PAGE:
As a global problem that depends on collective action to limit the increase in hazards, climate change poses challenges for effective international governance. For example, countries face differential risks. They have different national interests and perceptions of the costs and benefits of mitigation action. They also have large differences in political, economic and technological capacity. These issues have contributed to more emphasis on the risk management component of risk governance (Klinke and Renn, 2019[150]). Risk management approaches emphasise the complexity of and the uncertainties inherent in understanding risk. They also stress the ambiguity or different and sometimes divergent interpretations of the risks and their context (Klinke and Renn, 2019[150]).

Two recent approaches reflect a shift in focus from the distinct processes of risk assessment, risk management and risk communication towards the role of institutions and processes that guide and facilitate the management of the risks. The Sendai Framework for Disaster Risk Reduction identifies strengthened disaster risk governance as a priority for effective and efficient management of disaster risks. It “fosters collaboration and partnerships across mechanisms and institutions for the implementation of instruments relevant to disaster risk reduction and sustainable development” (UNDRR, 2015[100]). For its part, the OECD Council Recommendation on the Governance of Critical Risks also recognises the importance of a fundamental shift in risk governance towards a whole of society effort (OECD, 2014[151]). Table 4.4 summarises the recommendations and proposed areas of action outlined in the OECD Council Recommendation (2014[151]).

Adaptive or iterative approaches to governance of risks place emphasis on the importance of associated governance structures and institutional settings facilitating continuous monitoring, evaluation and learning (Klinke and Renn, 2012[152]; OECD, 2021[147]; Folke et al., 2005[153]). This can be informed by lessons learnt from management of previous or similar risks. It can also draw on emerging understanding of the risks and related technologies as they become available (Klinke and Renn, 2012[152]). Such approaches facilitate a continuous process of characterising risks. This will be critical in informing everything from evaluation of the risks to development, implementation and evaluation of approaches to reduce and manage those risks (IRGC, 2017[154]).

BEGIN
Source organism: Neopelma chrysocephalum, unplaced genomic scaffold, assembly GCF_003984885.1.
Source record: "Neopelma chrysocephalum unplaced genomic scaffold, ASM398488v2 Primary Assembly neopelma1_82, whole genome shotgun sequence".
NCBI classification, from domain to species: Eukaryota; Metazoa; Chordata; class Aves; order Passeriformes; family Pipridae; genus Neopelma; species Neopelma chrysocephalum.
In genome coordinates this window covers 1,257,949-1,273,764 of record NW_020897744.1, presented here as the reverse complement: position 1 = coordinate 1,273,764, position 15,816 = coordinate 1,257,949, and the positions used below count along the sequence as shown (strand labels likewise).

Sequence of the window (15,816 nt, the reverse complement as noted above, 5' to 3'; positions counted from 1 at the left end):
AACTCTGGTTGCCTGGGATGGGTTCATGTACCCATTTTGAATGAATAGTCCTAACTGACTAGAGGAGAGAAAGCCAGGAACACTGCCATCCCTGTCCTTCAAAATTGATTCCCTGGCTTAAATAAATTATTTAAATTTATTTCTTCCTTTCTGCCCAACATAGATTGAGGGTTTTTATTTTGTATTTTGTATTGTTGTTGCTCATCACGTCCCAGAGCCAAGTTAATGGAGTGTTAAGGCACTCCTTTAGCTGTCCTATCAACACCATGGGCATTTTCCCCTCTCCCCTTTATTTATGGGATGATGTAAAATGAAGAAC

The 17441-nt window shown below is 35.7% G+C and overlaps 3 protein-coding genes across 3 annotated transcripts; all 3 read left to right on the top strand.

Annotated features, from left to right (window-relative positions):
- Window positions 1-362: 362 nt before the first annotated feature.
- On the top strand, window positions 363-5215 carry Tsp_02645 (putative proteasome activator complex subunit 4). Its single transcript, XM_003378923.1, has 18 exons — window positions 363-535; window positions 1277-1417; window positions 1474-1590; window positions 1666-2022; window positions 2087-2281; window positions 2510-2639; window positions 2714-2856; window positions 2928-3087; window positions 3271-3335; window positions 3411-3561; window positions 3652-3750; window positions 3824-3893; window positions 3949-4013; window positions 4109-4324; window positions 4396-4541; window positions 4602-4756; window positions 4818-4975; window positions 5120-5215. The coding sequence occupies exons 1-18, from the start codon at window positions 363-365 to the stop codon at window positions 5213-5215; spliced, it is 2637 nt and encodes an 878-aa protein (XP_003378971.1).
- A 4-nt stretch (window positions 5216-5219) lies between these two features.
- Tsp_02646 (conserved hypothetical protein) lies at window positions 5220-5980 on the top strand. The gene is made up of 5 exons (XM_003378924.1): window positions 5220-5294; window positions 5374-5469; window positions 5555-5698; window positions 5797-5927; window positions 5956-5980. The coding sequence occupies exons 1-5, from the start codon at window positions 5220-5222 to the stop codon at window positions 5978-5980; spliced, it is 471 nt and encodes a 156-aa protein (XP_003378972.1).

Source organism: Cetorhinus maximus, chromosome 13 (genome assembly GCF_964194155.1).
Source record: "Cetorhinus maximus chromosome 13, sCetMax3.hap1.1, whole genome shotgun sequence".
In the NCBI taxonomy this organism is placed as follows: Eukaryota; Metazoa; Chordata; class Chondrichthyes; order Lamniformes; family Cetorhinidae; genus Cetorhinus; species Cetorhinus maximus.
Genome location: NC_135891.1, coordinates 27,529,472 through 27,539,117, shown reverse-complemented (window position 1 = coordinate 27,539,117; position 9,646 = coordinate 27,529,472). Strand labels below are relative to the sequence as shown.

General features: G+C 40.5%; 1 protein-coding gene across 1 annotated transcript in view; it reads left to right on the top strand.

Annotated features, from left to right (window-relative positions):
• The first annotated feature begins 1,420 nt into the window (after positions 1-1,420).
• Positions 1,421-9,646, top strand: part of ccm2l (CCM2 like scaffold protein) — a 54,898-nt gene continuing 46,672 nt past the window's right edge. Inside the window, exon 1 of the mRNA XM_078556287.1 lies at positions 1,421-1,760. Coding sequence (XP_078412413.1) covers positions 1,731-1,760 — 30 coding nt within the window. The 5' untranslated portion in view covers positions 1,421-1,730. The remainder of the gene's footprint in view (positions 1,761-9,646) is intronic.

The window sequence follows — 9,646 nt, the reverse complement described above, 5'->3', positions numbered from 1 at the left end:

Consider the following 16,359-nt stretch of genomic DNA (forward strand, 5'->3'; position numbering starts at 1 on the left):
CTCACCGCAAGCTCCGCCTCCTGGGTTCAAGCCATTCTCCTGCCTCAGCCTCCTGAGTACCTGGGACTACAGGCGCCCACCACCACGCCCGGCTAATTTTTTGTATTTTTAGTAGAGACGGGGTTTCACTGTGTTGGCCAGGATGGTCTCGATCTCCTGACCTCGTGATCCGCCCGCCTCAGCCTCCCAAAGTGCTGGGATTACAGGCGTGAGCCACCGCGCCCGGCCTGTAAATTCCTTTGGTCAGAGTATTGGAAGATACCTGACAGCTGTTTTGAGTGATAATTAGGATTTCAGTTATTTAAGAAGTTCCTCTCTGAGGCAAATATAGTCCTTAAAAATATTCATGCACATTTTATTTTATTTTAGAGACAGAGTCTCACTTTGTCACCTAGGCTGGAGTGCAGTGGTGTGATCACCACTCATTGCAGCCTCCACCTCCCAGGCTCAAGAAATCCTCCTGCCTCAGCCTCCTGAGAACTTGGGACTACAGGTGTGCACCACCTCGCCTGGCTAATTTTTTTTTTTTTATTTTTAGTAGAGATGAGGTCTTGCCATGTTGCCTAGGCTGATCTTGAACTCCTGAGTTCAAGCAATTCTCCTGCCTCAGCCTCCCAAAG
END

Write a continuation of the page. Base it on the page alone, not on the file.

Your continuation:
Both climate-related hazards and socio-economic contexts are dynamic and non-linear (see Chapter 2). Consequently, risk governance must assess the different processes and outcomes; their interactions (especially of any feedbacks that may amplify or reduce the effectiveness of measures); and any synergies and trade-offs. Such iterative processes can inform continuous adjustments of approaches based on emerging understanding of the risks and lessons learnt. Box 4.8 summarises the approach promoted by the German Federal Ministry for Economic Co-operation and Development in dealing with disaster and climate risks.

An iterative approach requires the engagement and consideration of the perspectives of different stakeholder groups – public, private, formal and informal – including local and Indigenous groups. Each stakeholder contributes in a unique and complementary way to understand the risks, and to reduce and manage them according to its respective capacities and accepted functions (Schweizer and Renn, 2019[156]; IPCC, 2012[74]). Different stakeholders will have different resources and capacities to make their voices heard. Consequently, representation and participation on their own do not result in inclusive outcomes (OECD, 2021[147]). Mechanisms must therefore facilitate exchange of information to guide efforts towards a shared understanding of the risks and approaches to reduce and manage them.